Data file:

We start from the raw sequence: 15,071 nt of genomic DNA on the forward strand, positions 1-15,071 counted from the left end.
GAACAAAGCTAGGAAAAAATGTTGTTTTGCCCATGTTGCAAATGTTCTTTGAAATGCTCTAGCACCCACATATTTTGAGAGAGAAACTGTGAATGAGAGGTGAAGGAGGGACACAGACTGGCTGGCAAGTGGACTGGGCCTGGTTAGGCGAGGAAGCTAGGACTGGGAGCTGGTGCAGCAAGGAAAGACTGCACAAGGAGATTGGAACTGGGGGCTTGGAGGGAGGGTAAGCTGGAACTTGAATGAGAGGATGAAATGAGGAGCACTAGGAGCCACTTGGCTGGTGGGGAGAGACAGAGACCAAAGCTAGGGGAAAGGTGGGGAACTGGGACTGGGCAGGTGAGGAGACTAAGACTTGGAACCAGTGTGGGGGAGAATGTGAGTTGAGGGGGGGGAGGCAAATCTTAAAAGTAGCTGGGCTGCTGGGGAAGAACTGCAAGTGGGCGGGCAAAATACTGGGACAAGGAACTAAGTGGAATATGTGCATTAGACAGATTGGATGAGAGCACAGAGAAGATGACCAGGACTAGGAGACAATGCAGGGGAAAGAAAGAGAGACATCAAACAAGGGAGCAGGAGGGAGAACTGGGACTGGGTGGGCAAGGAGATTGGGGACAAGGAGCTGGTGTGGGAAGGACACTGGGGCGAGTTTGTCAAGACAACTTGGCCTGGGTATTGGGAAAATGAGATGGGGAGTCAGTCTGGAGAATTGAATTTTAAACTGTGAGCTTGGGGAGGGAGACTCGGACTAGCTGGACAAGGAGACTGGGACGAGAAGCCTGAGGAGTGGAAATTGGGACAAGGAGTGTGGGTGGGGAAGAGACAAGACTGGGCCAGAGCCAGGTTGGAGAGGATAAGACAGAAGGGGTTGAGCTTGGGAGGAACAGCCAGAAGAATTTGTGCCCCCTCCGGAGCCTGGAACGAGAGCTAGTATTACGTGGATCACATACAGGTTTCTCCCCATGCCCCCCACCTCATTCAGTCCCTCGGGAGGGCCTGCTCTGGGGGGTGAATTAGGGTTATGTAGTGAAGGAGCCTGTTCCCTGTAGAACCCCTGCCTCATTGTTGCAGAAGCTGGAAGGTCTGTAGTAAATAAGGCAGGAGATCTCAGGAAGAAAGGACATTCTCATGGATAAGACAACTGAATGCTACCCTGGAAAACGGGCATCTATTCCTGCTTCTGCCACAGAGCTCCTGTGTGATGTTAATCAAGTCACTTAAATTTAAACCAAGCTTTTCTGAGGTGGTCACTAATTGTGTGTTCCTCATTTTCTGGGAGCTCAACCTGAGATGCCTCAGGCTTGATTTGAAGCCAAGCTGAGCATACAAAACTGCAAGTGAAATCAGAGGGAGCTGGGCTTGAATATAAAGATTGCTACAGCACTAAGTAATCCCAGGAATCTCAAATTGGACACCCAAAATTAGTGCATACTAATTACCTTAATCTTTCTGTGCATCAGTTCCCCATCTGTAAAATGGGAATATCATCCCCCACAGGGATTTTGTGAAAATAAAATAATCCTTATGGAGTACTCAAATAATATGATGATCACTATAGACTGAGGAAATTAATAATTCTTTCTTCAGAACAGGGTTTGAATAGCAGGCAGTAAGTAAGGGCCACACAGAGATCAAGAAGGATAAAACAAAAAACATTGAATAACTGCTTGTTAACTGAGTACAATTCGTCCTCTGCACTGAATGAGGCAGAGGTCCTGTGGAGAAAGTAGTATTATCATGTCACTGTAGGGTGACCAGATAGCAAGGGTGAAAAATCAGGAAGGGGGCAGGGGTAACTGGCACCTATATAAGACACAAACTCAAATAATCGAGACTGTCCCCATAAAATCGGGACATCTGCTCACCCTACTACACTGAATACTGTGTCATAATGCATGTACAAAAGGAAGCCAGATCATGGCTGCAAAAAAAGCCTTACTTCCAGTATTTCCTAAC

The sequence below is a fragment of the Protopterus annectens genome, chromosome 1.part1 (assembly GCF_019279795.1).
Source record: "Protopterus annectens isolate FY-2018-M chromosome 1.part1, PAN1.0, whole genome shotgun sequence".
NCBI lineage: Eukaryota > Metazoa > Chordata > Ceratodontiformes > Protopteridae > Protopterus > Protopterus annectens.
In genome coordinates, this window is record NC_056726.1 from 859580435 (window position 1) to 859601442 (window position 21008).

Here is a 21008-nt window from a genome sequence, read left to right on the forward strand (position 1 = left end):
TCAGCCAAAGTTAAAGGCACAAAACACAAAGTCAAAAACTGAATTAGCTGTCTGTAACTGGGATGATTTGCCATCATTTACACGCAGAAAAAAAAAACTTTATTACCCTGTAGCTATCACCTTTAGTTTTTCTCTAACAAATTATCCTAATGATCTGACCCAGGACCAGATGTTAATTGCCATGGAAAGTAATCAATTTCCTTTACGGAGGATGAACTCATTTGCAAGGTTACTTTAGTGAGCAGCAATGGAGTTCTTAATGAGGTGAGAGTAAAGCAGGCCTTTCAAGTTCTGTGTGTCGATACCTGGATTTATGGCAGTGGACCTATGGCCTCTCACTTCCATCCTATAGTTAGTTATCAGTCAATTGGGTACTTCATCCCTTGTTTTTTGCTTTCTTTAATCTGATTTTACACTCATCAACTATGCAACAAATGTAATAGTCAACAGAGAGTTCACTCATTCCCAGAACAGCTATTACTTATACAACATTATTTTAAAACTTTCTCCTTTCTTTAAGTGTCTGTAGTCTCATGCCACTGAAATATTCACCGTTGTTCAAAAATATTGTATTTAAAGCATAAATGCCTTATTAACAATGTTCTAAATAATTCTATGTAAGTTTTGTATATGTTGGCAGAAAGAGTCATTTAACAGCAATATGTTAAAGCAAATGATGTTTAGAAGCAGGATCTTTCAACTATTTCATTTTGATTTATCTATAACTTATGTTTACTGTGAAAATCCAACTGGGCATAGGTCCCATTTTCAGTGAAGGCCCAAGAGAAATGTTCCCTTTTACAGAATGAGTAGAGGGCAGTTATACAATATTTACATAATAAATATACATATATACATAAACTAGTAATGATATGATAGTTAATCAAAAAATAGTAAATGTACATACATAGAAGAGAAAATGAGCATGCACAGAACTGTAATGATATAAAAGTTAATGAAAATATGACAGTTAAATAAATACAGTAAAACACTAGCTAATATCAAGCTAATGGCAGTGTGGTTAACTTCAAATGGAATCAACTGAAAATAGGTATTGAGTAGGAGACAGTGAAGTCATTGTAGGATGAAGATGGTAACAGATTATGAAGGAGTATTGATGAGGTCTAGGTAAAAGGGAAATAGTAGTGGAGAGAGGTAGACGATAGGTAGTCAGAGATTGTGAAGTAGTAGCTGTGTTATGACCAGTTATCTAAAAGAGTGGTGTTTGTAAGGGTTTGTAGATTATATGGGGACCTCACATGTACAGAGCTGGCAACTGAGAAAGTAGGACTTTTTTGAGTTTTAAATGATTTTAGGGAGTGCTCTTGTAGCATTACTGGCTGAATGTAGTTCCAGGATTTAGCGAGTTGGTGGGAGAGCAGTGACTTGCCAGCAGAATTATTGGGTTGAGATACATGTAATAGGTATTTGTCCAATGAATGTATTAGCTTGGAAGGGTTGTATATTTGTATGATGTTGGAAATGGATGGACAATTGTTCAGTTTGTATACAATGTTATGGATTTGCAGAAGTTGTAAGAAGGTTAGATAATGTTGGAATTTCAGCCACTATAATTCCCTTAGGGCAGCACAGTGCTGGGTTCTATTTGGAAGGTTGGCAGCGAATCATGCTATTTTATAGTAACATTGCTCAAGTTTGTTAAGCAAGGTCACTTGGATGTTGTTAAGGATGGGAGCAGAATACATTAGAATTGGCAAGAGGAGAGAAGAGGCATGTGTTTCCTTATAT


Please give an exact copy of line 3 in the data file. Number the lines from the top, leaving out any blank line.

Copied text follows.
The sequence below is a fragment of the Protopterus annectens genome, chromosome 1.part1 (assembly GCF_019279795.1).